Landrum approves $1.4 million 2011-12 budget

Published 5:48 pm Wednesday, September 14, 2011

Landrum City Council members approved the city’s final budgetary plan for the 2011-2012 fiscal year, making several cuts to the original proposal to make up for revenue shortfalls.
The final approved budget amounted to $1,431,915.
“[Revenues] were looking really good through the end of May,” said city administrator Steve Wolochowicz. “We had a little slowdown in June but we haven’t gotten a whole lot [of revenue] in July and August either.”
According to the most recent census numbers, many of the small towns in Spartanburg County dropped in population. Landrum had 2,472 residents in 2004 and only 2,376 in 2010.
“That amounts to about 3.9 percent, which doesn’t sound like a lot, but to us it’s a pretty significant amount,” he said. “I think people are just moving where the jobs are.”
What does that mean for the town’s budget? It means less revenue flowing in.
“I think the problem with property tax could be based on collections by the county,” Wolochowicz said. “Based on the last census, we saw a number of vacancies and foreclosures which are also having an effect.”
Property tax collections were down by about $30,000 compared to this time last year. But hospitality tax fees are up, Wolochowicz said.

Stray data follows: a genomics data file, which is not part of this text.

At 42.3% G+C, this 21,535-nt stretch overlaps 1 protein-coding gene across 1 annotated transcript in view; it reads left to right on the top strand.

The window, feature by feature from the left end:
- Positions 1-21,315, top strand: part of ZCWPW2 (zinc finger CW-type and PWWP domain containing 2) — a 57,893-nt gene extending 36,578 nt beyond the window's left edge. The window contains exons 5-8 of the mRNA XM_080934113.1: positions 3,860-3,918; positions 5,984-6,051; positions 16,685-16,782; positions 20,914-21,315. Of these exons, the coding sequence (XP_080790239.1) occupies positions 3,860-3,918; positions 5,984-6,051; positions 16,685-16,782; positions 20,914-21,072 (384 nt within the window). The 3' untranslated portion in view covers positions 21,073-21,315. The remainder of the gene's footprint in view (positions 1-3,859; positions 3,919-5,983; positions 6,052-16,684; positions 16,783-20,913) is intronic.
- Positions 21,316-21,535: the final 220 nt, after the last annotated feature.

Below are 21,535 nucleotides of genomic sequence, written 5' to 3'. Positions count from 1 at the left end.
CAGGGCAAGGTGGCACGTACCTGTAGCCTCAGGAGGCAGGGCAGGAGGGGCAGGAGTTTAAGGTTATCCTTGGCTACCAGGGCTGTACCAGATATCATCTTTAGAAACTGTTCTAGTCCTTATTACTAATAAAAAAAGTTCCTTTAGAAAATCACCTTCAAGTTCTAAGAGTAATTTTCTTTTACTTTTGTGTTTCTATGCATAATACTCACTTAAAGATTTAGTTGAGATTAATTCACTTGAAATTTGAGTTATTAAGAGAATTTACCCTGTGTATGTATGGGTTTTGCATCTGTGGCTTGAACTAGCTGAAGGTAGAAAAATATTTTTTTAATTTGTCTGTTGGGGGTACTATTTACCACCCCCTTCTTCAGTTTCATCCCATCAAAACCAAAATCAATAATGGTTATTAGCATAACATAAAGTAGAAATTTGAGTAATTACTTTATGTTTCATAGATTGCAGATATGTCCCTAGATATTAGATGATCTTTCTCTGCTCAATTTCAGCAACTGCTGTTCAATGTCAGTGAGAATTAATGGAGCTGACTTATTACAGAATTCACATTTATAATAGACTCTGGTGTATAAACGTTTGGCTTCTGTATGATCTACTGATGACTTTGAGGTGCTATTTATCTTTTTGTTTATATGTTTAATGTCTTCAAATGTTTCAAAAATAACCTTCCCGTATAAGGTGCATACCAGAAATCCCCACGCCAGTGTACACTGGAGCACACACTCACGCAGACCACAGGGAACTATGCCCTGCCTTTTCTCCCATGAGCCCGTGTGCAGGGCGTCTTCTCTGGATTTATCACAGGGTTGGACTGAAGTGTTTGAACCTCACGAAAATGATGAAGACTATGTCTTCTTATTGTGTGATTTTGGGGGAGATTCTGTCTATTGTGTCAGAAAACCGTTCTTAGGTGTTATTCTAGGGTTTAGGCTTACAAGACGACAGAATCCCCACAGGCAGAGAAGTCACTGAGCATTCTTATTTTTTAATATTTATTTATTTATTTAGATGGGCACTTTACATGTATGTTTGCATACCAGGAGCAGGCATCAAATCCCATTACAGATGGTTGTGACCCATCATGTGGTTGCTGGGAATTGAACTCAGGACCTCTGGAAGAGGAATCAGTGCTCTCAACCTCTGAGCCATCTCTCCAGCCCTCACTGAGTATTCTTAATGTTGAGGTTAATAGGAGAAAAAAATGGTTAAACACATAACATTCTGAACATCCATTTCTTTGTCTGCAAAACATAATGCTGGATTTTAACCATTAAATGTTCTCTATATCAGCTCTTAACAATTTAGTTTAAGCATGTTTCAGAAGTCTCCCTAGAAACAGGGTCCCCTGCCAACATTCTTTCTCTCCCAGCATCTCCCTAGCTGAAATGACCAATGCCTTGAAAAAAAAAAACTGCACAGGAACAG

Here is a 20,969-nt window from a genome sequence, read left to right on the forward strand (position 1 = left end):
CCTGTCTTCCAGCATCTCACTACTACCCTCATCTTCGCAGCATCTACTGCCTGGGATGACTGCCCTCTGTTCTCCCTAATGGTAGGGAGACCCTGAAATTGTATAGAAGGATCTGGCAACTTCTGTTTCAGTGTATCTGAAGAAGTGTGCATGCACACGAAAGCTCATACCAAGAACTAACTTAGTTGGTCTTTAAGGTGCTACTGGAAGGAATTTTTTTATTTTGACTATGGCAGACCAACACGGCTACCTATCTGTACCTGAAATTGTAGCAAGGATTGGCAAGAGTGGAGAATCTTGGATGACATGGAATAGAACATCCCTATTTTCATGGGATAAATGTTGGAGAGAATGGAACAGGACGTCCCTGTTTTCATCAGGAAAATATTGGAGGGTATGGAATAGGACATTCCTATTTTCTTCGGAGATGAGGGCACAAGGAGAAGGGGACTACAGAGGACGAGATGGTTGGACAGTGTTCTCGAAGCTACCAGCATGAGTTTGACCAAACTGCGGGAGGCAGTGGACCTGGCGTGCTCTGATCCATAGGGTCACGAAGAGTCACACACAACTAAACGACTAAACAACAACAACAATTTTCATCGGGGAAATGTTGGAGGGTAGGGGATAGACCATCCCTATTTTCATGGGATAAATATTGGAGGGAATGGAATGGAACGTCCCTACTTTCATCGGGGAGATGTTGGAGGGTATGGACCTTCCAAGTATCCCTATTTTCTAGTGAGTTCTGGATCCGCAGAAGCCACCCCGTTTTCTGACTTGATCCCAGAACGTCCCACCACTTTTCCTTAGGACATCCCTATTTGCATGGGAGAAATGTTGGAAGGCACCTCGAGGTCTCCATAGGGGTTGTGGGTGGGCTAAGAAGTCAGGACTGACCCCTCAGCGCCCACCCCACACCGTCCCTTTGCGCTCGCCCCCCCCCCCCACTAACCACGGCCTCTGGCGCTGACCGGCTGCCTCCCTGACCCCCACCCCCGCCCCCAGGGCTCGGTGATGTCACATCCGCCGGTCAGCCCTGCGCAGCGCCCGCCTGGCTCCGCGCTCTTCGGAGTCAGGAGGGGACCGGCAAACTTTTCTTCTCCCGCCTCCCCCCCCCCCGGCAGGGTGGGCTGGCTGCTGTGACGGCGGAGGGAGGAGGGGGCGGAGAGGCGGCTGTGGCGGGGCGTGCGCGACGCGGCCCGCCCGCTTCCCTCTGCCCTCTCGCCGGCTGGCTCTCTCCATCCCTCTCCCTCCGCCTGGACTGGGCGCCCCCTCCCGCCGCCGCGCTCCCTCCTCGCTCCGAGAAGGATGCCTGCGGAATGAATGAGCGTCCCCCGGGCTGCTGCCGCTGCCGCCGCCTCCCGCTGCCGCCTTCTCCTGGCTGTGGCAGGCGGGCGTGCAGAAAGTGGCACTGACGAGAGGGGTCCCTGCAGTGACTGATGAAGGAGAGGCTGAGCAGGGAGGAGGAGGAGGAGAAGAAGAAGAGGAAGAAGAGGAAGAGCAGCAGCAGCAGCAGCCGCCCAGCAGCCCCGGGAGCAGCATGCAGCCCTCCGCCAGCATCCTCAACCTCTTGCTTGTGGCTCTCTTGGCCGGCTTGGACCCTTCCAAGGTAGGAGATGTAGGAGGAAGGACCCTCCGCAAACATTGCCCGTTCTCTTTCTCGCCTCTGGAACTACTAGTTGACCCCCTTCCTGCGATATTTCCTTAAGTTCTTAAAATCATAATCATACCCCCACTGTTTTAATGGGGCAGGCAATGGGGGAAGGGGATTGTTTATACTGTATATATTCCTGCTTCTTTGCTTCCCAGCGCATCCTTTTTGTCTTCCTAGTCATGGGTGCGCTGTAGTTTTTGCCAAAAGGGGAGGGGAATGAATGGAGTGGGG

The state legislature also cut the local government fund, which is a redistribution of state taxes for the third year. Before they started cutting, three years ago, Landrum received about $70,000 each budget year. Now the city sees a return of about $50,000 – a loss of $20,000 over the past three years.
Wolochowicz eliminated a plan to add a benefits package to one employee’s contract in the street maintenance department. The city also chose not to purchase a new police car unless funds from a grant come through and to shrink smaller line items such as tree trimming.
Landrum’s millage rate will remain at 73.9 mills and if revenues improve, the city council does have the option of instating a 3-percent cost of living contribution to staff.
“We’re just trying to chip away at some of that discretionary money,” Wolochowicz said.
The city’s rate of expenditures this year is below target, Wolochowicz said, which means he expects the city could still put funds back. He will provide a full summary of this past fiscal year to council in November, including information on what the city has been able to save despite tightening budgets.

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